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Old 03-24-2013, 03:03 AM   #1
urip
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How to diff between 2 users with uid 0


Hello,
I created a new user "rootNew"
After creation I manually change the file /etc/passwd and gave the new user "rootNew" uid 0.
Now I have 2 users with uid 0 (root,rootNew) how can I know which user is log in the system?
"whoami" command return "root" for both users.
Thanks,
Uri
 
Old 03-24-2013, 04:20 AM   #2
unSpawn
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Quote:
Originally Posted by urip View Post
I created a new user "rootNew"
After creation I manually change the file /etc/passwd and gave the new user "rootNew" uid 0.
Creating multiple root users is strongly discouraged as it is not a security best practice.
Why do you (think you) need another root account in the first place?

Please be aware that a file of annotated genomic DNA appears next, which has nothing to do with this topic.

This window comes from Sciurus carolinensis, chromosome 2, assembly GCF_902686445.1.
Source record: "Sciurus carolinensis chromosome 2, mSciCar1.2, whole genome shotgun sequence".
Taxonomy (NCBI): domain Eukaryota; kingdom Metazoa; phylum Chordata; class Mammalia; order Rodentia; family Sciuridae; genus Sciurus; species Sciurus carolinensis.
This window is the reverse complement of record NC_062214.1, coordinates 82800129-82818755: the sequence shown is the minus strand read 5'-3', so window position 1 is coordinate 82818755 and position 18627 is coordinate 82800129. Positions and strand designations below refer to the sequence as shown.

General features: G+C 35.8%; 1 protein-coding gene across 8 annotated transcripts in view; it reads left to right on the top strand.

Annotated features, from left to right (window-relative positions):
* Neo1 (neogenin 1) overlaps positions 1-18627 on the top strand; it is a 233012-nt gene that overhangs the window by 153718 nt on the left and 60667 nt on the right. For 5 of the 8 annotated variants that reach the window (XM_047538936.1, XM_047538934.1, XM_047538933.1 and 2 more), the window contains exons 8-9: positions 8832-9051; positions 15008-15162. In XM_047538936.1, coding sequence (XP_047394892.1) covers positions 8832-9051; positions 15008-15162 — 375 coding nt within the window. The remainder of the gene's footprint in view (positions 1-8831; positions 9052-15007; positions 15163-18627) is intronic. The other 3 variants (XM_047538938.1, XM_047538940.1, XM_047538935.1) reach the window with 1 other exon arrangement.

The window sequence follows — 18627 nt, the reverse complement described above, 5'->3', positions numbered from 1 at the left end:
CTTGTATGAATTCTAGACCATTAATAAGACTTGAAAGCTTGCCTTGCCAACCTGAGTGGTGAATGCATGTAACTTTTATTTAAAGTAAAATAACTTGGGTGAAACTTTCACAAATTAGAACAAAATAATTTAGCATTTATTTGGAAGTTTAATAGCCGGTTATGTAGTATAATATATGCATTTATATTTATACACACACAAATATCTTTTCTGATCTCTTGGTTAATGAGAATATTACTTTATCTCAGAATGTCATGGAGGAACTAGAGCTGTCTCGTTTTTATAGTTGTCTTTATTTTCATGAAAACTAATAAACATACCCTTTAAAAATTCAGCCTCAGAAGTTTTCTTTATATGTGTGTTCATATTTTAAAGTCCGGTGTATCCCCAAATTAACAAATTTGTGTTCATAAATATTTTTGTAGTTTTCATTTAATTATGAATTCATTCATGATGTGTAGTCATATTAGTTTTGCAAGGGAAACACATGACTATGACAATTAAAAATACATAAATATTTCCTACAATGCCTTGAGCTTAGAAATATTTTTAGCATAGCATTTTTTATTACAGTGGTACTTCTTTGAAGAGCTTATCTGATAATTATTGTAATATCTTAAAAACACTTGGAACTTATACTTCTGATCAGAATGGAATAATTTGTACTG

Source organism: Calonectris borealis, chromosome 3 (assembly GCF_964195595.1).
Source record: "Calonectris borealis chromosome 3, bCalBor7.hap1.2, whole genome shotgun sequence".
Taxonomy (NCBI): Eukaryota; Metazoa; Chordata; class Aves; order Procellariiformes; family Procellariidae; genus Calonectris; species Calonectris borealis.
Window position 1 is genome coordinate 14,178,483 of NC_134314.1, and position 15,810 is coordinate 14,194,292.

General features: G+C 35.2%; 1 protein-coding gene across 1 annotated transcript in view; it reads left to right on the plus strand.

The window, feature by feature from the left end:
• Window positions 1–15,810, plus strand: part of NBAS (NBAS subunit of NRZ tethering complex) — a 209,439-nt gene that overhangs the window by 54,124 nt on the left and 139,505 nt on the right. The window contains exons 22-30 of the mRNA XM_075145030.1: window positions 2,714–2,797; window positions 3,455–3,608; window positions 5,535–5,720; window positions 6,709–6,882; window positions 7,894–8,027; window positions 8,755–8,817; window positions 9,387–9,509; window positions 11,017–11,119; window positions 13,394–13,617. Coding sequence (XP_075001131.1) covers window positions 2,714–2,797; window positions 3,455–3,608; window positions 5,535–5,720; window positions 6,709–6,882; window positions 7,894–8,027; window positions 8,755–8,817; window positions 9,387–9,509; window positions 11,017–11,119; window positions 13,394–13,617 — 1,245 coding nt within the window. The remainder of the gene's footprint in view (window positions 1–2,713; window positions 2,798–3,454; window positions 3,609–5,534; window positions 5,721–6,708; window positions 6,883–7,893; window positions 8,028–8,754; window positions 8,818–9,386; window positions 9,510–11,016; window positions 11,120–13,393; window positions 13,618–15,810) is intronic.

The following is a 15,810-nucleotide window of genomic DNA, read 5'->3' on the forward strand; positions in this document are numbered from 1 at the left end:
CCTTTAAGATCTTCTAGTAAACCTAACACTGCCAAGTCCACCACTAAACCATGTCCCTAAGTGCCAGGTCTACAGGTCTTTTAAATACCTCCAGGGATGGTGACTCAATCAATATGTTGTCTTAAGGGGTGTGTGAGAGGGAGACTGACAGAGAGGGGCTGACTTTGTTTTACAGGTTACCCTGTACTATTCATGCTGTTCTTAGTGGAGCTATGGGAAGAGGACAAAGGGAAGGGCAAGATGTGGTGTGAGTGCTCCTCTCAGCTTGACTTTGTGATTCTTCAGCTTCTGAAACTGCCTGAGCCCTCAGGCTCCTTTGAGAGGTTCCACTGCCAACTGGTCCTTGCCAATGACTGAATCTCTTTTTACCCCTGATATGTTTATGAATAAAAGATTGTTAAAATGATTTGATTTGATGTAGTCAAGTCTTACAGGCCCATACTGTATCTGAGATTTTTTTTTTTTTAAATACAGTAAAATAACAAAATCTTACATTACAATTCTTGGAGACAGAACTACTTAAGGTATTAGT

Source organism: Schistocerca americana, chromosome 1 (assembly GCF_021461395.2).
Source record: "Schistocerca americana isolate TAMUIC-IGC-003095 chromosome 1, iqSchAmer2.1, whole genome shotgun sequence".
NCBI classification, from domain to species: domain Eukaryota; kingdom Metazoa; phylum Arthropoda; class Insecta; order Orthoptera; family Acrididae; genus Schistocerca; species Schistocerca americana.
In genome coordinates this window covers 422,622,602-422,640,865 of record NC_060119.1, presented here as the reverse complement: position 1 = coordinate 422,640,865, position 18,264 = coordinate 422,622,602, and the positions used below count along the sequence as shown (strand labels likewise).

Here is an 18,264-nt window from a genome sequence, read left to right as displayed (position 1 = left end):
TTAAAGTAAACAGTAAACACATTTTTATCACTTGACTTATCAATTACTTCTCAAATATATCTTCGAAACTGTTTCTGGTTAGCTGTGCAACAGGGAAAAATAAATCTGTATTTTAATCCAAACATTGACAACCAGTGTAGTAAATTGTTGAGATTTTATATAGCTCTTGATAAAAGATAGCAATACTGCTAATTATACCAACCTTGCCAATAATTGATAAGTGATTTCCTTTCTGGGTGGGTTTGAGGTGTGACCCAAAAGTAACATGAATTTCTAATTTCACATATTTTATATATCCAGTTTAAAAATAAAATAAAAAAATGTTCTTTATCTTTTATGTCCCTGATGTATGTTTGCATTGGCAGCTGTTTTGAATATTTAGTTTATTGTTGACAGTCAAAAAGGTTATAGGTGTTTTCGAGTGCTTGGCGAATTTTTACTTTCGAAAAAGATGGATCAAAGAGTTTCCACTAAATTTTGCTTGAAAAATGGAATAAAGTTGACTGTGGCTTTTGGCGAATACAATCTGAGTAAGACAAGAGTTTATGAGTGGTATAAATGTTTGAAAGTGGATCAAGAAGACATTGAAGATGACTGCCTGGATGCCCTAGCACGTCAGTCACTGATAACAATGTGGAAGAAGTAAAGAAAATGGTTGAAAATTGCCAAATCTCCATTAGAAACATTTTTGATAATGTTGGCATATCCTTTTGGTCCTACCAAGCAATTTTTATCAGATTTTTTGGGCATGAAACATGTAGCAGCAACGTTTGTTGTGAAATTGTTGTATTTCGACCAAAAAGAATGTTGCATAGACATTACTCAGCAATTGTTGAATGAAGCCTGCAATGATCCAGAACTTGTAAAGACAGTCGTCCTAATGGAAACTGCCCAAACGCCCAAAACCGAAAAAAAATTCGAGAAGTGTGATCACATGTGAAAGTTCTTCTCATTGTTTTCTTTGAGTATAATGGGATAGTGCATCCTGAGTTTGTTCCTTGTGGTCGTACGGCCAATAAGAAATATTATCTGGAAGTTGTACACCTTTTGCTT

Old 03-24-2013, 04:25 AM   #3
urip
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I know this is bad practice to do so.
The reason I asked the question in the first place is to catch the times that someone use a bad configuration and a user like this is login.
That's why I want to know if there is a way to know if a non root user with uid 0 has login?
 
Old 03-24-2013, 04:38 AM   #4
jschiwal
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You should create another user who can use sudo instead. Don't create a user who is an alias for root. The system uses the UID and not the username.
 
Old 03-24-2013, 04:44 AM   #5
urip
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Yes I know this is not the correct configuration.
This is part of a solution for our customers to detect such bad practice configuration.
That's why I want to catch those mistakes by script or any other solution.
 
Old 03-24-2013, 07:20 AM   #6
pierre2
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as per the answers that you were given in the Mint forum

http://forums.linuxmint.com/viewtopi...701857#p701857